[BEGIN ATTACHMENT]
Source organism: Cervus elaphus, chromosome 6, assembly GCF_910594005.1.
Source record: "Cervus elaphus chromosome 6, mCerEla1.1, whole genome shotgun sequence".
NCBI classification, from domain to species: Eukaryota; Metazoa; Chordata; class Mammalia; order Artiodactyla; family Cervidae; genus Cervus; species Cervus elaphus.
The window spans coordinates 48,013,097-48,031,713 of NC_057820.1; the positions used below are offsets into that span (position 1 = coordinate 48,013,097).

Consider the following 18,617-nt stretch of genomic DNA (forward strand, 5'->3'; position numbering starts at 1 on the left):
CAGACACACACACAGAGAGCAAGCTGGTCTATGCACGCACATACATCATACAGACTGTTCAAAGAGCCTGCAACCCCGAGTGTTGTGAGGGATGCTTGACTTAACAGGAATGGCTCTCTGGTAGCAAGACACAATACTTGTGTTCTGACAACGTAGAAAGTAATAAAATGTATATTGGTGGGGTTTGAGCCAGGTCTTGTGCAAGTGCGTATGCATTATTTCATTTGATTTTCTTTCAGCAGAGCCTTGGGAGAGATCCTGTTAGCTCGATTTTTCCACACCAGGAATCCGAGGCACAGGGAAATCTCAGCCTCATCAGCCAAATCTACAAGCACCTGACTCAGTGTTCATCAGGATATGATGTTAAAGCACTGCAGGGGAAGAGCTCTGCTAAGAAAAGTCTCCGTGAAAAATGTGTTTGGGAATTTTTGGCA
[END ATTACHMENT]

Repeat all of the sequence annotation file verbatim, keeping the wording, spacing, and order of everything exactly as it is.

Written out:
Source organism: Cervus elaphus, chromosome 6, assembly GCF_910594005.1.
Source record: "Cervus elaphus chromosome 6, mCerEla1.1, whole genome shotgun sequence".
NCBI classification, from domain to species: Eukaryota; Metazoa; Chordata; class Mammalia; order Artiodactyla; family Cervidae; genus Cervus; species Cervus elaphus.
The window spans coordinates 48,013,097-48,031,713 of NC_057820.1; the positions used below are offsets into that span (position 1 = coordinate 48,013,097).

Consider the following 18,617-nt stretch of genomic DNA (forward strand, 5'->3'; position numbering starts at 1 on the left):
CAGACACACACACAGAGAGCAAGCTGGTCTATGCACGCACATACATCATACAGACTGTTCAAAGAGCCTGCAACCCCGAGTGTTGTGAGGGATGCTTGACTTAACAGGAATGGCTCTCTGGTAGCAAGACACAATACTTGTGTTCTGACAACGTAGAAAGTAATAAAATGTATATTGGTGGGGTTTGAGCCAGGTCTTGTGCAAGTGCGTATGCATTATTTCATTTGATTTTCTTTCAGCAGAGCCTTGGGAGAGATCCTGTTAGCTCGATTTTTCCACACCAGGAATCCGAGGCACAGGGAAATCTCAGCCTCATCAGCCAAATCTACAAGCACCTGACTCAGTGTTCATCAGGATATGATGTTAAAGCACTGCAGGGGAAGAGCTCTGCTAAGAAAAGTCTCCGTGAAAAATGTGTTTGGGAATTTTTGGCA